The Independent View: Clegg’s Pupil Premium could be wasted
Keen to move on from the poor headlines of the last few weeks, Nick Clegg has sought to re-focus attention on his flagship social mobility agenda with a speech on the Pupil Premium.
The Pupil Premium is the government’s main policy for reducing educational inequality in schools, meaning that schools get extra funding for every child on Free School Meals (£488 this year, £600 next year). IPPR has always welcomed the Pupil Premium but have expressed concerns that it will not be spent directly on providing extra support for the children who need it. Under the current model, schools are free to spend it on whatever they like – and the majority of heads say they are using it to plug gaps in existing budgets.
Today, Nick Clegg has sought to respond to these criticisms by announcing a string of supplementary measures. The government says that Ofsted will assess how effectively the money is being spent on ‘closing the gap’ in educational attainment, although it is unclear whether this will mean that a school will fail an inspection if it doesn’t narrow the gap. Schools will also be offered cash prizes, with the 50 schools that have made most progress receiving £10,000. There will be some extra money to support children who leave primary school without Level 4 literacy and some of the PP budget is being spent on summer schools for children in deprived areas starting this year.
All of these measures are welcome, but on their own they are unlikely to be sufficient to make sure that schools focus the new funds on extra support for the most disadvantaged pupils. The government says it will hold schools to account for their progress on narrowing the gap, but the effect of this is blunted by the fact that schools are now to be held to account for a whole range of other things as well.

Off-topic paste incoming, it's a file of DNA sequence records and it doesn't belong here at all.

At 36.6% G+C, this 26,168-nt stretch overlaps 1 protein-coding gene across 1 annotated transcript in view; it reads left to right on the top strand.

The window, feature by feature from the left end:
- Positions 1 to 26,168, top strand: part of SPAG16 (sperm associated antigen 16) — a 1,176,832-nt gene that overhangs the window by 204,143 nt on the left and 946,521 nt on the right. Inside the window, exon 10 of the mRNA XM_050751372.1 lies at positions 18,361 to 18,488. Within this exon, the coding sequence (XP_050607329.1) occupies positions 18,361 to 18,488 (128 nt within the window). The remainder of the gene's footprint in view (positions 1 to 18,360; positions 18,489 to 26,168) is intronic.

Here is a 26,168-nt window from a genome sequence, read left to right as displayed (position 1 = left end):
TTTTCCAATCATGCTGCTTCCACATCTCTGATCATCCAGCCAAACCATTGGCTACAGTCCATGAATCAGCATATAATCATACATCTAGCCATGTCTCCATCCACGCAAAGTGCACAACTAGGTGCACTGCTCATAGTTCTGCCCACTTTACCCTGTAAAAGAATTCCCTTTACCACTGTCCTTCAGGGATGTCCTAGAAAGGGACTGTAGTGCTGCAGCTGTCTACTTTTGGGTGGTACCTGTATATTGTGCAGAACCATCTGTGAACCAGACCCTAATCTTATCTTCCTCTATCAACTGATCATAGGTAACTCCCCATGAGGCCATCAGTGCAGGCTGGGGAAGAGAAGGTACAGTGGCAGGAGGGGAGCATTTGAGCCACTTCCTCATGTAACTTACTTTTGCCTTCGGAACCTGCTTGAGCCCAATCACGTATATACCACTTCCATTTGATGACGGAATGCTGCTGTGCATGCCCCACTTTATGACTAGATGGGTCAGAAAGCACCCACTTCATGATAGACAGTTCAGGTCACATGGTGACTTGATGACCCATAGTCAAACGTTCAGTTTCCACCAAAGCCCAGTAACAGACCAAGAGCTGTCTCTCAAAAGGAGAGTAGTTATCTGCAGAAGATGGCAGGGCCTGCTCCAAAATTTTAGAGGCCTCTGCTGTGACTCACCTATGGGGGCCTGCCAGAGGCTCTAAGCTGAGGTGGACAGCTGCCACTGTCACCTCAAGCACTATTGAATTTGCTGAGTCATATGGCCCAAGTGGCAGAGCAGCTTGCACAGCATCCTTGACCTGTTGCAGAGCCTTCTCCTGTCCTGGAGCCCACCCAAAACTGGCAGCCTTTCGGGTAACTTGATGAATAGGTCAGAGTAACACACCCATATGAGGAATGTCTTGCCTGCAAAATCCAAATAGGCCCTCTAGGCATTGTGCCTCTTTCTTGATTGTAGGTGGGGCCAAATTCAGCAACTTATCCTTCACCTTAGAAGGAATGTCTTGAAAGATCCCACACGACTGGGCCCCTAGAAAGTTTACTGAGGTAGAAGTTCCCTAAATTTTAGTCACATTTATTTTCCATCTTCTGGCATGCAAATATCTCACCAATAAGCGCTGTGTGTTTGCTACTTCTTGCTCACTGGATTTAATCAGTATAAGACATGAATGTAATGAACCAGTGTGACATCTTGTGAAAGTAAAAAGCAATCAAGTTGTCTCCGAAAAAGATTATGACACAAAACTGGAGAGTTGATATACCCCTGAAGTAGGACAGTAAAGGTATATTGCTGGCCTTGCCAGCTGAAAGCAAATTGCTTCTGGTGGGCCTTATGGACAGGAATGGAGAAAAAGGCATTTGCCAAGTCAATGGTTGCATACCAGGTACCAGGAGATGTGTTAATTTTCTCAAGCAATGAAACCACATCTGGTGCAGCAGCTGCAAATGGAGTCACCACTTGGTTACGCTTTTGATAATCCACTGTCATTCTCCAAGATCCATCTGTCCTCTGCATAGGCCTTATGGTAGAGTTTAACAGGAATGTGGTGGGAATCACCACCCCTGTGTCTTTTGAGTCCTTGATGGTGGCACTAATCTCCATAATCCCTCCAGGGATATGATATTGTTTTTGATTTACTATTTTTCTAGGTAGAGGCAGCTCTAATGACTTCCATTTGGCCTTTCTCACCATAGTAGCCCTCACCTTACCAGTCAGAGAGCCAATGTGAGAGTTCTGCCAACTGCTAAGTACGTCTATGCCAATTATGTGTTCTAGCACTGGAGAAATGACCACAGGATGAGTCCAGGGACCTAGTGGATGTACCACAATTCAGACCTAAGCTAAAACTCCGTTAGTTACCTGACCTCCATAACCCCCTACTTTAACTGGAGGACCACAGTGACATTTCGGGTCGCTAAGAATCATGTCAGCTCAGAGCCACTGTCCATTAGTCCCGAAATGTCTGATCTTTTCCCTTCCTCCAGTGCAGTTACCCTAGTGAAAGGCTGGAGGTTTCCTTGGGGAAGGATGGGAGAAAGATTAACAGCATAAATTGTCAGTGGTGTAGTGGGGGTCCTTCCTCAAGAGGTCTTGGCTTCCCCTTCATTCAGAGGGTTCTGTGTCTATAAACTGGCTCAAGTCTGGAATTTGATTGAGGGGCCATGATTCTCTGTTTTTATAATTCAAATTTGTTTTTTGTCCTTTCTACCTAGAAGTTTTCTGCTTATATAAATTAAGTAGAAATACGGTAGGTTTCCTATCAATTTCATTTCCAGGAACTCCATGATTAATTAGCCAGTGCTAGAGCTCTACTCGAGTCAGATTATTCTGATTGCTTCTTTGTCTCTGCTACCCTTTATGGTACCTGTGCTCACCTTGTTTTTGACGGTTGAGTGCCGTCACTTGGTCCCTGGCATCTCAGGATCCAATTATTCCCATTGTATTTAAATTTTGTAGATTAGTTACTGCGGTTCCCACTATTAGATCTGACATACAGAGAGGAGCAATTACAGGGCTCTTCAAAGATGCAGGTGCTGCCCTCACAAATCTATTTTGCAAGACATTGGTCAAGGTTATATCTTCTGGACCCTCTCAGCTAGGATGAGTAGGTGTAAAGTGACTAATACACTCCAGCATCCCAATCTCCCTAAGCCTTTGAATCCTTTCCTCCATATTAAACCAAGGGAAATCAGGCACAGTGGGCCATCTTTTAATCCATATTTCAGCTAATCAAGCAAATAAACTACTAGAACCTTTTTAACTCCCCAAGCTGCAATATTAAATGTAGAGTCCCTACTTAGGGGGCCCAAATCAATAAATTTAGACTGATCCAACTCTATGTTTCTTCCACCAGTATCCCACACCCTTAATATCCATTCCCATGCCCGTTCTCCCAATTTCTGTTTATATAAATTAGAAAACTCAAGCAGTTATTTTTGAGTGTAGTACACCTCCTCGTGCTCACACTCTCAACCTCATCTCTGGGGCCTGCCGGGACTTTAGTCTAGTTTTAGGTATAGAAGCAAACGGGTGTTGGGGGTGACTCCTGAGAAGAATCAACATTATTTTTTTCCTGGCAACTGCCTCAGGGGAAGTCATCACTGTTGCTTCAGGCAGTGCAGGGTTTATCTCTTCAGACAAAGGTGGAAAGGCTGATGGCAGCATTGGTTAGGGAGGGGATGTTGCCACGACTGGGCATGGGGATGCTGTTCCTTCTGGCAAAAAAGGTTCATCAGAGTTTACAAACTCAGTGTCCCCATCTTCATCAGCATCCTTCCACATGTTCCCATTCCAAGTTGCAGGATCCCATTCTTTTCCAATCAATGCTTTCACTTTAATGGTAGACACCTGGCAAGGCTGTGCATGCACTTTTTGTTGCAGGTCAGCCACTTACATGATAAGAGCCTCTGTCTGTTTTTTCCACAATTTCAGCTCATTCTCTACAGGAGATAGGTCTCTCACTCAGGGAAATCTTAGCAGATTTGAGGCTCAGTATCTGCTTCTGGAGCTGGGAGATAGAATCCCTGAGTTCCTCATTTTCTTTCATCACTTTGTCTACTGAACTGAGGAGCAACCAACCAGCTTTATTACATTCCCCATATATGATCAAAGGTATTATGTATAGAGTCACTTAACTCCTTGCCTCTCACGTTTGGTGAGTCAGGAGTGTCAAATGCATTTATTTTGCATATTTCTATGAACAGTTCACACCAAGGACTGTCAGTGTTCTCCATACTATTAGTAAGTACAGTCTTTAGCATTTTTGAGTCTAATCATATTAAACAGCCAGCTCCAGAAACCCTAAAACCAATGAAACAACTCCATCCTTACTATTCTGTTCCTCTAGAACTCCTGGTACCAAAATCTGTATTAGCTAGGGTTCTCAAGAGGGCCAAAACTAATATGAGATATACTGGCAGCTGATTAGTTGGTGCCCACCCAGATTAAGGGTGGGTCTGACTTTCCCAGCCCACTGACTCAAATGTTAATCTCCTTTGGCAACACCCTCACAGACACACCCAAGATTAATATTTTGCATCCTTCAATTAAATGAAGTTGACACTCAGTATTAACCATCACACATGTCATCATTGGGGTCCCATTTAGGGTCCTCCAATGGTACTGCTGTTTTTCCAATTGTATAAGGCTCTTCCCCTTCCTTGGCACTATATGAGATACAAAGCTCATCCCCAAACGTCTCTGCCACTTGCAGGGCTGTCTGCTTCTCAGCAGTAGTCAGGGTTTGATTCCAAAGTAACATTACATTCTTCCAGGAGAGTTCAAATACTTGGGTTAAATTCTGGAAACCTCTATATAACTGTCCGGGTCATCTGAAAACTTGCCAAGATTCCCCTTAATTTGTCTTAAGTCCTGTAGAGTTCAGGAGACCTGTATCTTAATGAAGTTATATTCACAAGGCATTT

In particular heads have been told that the ‘gold standard’ in terms of league table position will be the proportion of their pupils who attain the new ‘English Baccalaureate’ in key academic subjects. Given that only a small minority of children on Free School Meals are on track to attain the English Baccalaureate, this creates a powerful counter-incentive for teachers to focus on the better off children who will.
Those schools in the bottom half of the league tables are told they should focus on another target: that 50 per cent of their intake should get 5 A*-C GCSEs including English and Maths. This encourages these schools to focus their efforts on the performance of children on the borderline between a C and a D, rather than focusing on narrowing the social class gap between pupils.
If the priority in our education system is to be closing the gap then the government should design an accountability system for schools that makes this every school’s objective. Instead we have a confusing mix of different accountability measures, with the attainment of the E Bacc taking most prominence.
The government needs to go further. It should introduce a Pupil Premium Entitlement such that all of the Pupil Premium money for each child is spent on additional support for that child. Schools should be accountable to those children’s parents for delivering this entitlement in the ways it thinks best. This must not be too prescriptive but parents should be given a clear indication of the kind of additional support their child will receive, which could include intensive reading catch up or family support.
The Government should also look again at the accountability system for schools, moving away from league tables based just on raw attainment and towards a School Report Card system that gives schools a clear grade based on a number of metrics, including closing the gap in attainment between children from different backgrounds. This would hardwire the Government’s social mobility objectives into the way every school is assessed.
If steps are not taken to focus this money on where it is needed, the Government will have missed a massive opportunity to start reducing educational inequality.